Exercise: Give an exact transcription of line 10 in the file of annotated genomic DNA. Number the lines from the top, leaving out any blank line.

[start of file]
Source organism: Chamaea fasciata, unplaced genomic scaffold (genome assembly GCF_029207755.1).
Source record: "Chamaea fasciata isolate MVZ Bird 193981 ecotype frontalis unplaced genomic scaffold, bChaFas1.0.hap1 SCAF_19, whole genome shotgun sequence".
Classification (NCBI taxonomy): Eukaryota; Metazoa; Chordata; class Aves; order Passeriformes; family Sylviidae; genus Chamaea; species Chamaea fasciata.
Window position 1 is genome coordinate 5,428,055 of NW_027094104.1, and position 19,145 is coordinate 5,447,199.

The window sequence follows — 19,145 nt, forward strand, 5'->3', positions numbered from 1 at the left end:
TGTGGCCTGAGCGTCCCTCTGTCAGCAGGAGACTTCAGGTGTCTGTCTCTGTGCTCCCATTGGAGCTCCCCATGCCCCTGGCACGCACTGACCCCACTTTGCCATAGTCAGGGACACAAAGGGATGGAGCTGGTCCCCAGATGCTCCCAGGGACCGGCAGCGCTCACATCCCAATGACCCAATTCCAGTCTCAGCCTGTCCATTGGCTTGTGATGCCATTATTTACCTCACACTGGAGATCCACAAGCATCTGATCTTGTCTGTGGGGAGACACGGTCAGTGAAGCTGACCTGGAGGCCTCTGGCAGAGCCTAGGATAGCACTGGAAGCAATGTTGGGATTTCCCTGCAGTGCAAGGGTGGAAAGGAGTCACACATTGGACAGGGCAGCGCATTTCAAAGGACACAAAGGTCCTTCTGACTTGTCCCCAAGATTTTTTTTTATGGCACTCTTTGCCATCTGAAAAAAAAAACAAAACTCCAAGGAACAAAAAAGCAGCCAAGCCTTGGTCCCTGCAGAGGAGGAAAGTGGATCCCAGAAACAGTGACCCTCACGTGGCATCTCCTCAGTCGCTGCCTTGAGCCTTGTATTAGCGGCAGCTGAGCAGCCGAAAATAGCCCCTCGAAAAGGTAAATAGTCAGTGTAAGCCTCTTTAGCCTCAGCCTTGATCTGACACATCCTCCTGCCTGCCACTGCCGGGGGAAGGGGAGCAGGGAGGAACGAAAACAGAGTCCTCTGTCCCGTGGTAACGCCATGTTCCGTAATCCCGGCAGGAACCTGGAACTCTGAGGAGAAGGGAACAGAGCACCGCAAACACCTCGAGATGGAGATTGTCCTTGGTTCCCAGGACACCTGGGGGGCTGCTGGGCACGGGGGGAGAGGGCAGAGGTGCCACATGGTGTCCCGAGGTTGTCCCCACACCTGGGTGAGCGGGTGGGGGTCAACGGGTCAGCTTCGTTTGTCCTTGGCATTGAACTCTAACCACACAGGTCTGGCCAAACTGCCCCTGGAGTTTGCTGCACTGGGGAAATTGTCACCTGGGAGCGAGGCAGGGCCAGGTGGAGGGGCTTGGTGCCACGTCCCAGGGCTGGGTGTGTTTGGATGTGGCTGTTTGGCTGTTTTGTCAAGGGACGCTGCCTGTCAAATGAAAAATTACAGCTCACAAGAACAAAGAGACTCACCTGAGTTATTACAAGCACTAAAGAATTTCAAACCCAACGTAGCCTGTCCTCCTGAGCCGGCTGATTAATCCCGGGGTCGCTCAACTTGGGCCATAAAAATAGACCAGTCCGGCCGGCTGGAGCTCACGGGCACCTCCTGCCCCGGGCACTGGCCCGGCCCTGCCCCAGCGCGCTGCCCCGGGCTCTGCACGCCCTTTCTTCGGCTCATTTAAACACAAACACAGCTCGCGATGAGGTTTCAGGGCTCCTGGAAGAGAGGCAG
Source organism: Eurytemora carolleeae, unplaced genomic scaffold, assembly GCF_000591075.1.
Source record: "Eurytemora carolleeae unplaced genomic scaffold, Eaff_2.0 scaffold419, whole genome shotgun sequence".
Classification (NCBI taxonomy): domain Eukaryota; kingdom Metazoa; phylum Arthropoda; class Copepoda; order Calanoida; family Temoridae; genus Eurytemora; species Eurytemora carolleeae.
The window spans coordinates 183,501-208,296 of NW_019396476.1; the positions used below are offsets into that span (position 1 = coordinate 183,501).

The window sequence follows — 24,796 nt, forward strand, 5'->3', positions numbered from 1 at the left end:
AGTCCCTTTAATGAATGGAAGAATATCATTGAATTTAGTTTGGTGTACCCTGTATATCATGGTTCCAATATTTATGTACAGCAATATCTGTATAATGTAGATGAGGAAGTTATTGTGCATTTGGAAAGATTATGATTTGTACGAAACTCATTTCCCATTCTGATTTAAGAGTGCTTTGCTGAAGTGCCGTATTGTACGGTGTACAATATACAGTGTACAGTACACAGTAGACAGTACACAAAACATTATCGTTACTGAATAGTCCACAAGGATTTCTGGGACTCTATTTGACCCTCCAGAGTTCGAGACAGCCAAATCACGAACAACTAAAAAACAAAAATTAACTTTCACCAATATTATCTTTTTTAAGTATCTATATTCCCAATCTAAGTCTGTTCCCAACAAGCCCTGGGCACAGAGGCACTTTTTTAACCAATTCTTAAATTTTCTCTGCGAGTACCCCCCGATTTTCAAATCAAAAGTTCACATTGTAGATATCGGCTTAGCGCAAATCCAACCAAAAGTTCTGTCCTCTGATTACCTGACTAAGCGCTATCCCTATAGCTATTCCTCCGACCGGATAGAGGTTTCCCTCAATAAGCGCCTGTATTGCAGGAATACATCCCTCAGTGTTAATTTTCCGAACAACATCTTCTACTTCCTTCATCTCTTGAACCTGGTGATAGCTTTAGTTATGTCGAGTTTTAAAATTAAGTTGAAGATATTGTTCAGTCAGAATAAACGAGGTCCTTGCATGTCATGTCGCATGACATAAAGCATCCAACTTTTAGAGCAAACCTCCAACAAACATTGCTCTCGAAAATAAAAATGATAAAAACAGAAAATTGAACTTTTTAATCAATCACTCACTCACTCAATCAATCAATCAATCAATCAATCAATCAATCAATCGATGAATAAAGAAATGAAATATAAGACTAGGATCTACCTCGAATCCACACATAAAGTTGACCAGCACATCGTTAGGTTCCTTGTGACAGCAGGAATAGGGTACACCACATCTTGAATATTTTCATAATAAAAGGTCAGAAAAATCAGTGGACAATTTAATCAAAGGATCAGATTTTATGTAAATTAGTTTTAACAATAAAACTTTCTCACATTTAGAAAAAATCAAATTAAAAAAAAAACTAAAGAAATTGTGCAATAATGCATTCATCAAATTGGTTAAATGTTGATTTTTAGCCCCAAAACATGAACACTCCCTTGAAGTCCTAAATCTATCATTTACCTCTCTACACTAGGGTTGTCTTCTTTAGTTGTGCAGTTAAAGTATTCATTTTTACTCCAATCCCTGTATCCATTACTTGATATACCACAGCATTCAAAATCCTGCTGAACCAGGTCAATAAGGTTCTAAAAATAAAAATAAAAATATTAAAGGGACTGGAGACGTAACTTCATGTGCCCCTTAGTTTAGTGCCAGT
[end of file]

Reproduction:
The window spans coordinates 183,501-208,296 of NW_019396476.1; the positions used below are offsets into that span (position 1 = coordinate 183,501).